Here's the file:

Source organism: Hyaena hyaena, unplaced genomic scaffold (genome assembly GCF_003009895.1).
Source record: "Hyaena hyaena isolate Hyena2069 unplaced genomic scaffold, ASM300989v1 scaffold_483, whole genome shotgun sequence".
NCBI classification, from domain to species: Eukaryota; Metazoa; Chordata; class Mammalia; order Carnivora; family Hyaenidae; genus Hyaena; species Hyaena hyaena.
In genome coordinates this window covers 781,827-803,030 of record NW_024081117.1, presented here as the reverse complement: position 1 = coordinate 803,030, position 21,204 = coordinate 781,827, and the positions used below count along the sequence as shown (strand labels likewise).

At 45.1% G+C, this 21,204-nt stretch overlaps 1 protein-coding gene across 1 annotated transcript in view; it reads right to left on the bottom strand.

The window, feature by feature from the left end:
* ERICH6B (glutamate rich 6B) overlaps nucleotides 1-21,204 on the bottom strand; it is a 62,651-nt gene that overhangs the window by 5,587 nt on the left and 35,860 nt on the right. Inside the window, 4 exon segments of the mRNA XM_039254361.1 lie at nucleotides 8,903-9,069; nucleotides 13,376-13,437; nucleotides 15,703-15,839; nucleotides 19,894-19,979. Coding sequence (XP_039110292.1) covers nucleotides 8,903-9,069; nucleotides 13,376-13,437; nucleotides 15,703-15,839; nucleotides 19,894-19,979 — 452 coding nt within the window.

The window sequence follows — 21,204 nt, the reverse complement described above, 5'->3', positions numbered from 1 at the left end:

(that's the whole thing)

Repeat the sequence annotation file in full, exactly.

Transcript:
Source organism: Hyaena hyaena, unplaced genomic scaffold (genome assembly GCF_003009895.1).
Source record: "Hyaena hyaena isolate Hyena2069 unplaced genomic scaffold, ASM300989v1 scaffold_483, whole genome shotgun sequence".
NCBI classification, from domain to species: Eukaryota; Metazoa; Chordata; class Mammalia; order Carnivora; family Hyaenidae; genus Hyaena; species Hyaena hyaena.
In genome coordinates this window covers 781,827-803,030 of record NW_024081117.1, presented here as the reverse complement: position 1 = coordinate 803,030, position 21,204 = coordinate 781,827, and the positions used below count along the sequence as shown (strand labels likewise).

At 45.1% G+C, this 21,204-nt stretch overlaps 1 protein-coding gene across 1 annotated transcript in view; it reads right to left on the bottom strand.

The window, feature by feature from the left end:
* ERICH6B (glutamate rich 6B) overlaps nucleotides 1-21,204 on the bottom strand; it is a 62,651-nt gene that overhangs the window by 5,587 nt on the left and 35,860 nt on the right. Inside the window, 4 exon segments of the mRNA XM_039254361.1 lie at nucleotides 8,903-9,069; nucleotides 13,376-13,437; nucleotides 15,703-15,839; nucleotides 19,894-19,979. Coding sequence (XP_039110292.1) covers nucleotides 8,903-9,069; nucleotides 13,376-13,437; nucleotides 15,703-15,839; nucleotides 19,894-19,979 — 452 coding nt within the window.

The window sequence follows — 21,204 nt, the reverse complement described above, 5'->3', positions numbered from 1 at the left end: